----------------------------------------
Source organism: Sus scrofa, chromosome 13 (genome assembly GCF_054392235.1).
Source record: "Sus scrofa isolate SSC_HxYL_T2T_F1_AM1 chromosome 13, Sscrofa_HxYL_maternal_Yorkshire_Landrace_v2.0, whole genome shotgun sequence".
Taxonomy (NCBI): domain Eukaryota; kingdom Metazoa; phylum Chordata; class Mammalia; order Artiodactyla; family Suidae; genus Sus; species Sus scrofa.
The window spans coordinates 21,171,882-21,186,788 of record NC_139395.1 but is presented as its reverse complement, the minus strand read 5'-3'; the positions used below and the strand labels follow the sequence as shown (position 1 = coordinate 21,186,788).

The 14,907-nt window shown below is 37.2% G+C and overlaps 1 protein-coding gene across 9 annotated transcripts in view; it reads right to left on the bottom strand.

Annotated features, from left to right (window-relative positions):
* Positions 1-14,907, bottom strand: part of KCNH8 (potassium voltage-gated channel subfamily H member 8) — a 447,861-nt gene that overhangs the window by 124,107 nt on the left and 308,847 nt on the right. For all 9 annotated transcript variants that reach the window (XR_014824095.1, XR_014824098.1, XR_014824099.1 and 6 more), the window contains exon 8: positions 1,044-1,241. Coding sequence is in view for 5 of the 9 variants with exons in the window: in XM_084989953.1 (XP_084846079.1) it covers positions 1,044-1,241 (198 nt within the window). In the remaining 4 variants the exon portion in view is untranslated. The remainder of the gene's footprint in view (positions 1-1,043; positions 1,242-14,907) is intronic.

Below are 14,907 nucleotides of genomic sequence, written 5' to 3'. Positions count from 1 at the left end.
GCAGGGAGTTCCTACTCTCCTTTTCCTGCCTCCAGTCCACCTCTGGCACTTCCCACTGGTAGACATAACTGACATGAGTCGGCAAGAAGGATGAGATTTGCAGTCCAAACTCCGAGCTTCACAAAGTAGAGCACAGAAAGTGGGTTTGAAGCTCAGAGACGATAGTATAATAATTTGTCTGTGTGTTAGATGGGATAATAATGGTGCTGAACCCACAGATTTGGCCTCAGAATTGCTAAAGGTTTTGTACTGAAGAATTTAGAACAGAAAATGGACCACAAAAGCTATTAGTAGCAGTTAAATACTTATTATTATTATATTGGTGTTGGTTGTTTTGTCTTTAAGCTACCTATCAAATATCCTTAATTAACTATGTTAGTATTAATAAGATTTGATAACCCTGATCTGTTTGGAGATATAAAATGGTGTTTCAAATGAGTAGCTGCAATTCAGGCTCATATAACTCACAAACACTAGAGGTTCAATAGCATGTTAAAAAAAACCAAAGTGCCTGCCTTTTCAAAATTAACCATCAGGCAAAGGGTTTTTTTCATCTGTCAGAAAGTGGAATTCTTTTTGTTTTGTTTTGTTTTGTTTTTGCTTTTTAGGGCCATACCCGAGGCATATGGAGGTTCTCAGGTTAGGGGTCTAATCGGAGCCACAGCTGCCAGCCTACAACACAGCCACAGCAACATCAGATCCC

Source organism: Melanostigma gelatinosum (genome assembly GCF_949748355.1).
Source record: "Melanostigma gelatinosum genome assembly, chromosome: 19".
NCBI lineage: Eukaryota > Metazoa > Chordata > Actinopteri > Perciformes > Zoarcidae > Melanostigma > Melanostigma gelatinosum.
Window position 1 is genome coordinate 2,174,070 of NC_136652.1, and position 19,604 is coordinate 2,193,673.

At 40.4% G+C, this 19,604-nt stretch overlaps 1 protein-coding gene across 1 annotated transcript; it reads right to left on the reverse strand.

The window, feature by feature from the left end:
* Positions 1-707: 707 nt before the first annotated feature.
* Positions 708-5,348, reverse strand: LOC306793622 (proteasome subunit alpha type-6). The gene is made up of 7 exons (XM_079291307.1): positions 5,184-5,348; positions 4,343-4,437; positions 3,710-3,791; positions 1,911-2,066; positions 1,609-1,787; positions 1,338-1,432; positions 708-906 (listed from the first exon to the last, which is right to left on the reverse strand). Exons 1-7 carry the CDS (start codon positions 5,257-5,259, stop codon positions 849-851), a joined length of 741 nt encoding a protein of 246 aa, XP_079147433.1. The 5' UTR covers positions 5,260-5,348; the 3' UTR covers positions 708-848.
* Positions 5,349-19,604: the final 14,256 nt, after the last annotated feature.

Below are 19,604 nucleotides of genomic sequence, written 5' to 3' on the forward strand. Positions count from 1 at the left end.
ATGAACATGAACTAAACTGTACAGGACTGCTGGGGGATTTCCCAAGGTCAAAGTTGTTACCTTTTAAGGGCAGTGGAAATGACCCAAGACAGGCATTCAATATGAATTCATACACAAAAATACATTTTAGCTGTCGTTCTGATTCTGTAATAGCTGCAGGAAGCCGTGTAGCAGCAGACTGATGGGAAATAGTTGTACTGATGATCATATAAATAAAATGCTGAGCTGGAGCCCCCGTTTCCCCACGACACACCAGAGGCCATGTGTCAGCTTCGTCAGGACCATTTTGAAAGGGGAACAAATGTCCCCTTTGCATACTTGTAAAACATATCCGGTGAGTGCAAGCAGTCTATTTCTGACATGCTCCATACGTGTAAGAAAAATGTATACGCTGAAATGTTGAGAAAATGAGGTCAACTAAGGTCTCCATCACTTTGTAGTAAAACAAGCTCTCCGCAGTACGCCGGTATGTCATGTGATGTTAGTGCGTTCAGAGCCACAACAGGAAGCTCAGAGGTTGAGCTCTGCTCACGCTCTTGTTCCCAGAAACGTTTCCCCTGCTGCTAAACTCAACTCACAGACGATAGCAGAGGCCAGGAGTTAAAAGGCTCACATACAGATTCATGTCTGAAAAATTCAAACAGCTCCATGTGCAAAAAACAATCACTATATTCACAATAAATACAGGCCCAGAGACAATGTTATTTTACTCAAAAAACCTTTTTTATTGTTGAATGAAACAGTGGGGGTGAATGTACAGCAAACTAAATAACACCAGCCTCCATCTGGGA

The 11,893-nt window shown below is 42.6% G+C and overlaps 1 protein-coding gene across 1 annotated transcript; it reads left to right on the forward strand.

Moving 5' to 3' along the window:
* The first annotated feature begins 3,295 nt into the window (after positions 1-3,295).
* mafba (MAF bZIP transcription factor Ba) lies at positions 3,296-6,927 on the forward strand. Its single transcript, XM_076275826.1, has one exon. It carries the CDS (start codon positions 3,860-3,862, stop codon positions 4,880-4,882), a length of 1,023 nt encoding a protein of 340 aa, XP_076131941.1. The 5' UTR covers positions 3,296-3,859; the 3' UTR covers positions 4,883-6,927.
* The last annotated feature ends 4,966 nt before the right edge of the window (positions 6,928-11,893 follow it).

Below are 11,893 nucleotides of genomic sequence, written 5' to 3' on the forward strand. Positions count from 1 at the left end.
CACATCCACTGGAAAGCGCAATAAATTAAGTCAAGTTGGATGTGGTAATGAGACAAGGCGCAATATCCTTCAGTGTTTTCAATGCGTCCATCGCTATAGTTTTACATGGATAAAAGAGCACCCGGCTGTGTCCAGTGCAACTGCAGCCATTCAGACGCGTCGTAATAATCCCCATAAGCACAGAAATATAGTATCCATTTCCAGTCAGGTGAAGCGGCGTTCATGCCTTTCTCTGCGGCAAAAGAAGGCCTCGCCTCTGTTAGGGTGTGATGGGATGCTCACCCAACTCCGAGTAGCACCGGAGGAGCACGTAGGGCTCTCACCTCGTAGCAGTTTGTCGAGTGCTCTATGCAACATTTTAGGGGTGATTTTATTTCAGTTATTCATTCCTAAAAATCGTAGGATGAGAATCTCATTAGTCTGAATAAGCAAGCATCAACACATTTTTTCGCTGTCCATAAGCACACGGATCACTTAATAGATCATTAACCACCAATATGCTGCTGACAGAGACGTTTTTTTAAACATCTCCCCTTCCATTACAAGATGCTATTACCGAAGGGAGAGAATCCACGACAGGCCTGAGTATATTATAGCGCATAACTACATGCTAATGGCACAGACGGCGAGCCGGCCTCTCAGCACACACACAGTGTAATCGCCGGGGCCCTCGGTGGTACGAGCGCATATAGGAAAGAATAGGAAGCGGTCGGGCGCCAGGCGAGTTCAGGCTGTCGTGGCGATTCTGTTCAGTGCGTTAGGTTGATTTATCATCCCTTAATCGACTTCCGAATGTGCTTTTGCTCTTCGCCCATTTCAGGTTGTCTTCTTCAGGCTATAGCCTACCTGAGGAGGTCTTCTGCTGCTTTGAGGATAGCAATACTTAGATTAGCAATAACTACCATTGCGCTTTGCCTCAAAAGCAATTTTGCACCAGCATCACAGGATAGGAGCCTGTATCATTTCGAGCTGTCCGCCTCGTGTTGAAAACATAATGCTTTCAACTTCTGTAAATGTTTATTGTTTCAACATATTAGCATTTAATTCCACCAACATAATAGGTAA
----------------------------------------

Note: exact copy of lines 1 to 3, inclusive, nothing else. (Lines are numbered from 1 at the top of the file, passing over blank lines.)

Source organism: Sus scrofa, chromosome 13 (genome assembly GCF_054392235.1).
Source record: "Sus scrofa isolate SSC_HxYL_T2T_F1_AM1 chromosome 13, Sscrofa_HxYL_maternal_Yorkshire_Landrace_v2.0, whole genome shotgun sequence".
Taxonomy (NCBI): domain Eukaryota; kingdom Metazoa; phylum Chordata; class Mammalia; order Artiodactyla; family Suidae; genus Sus; species Sus scrofa.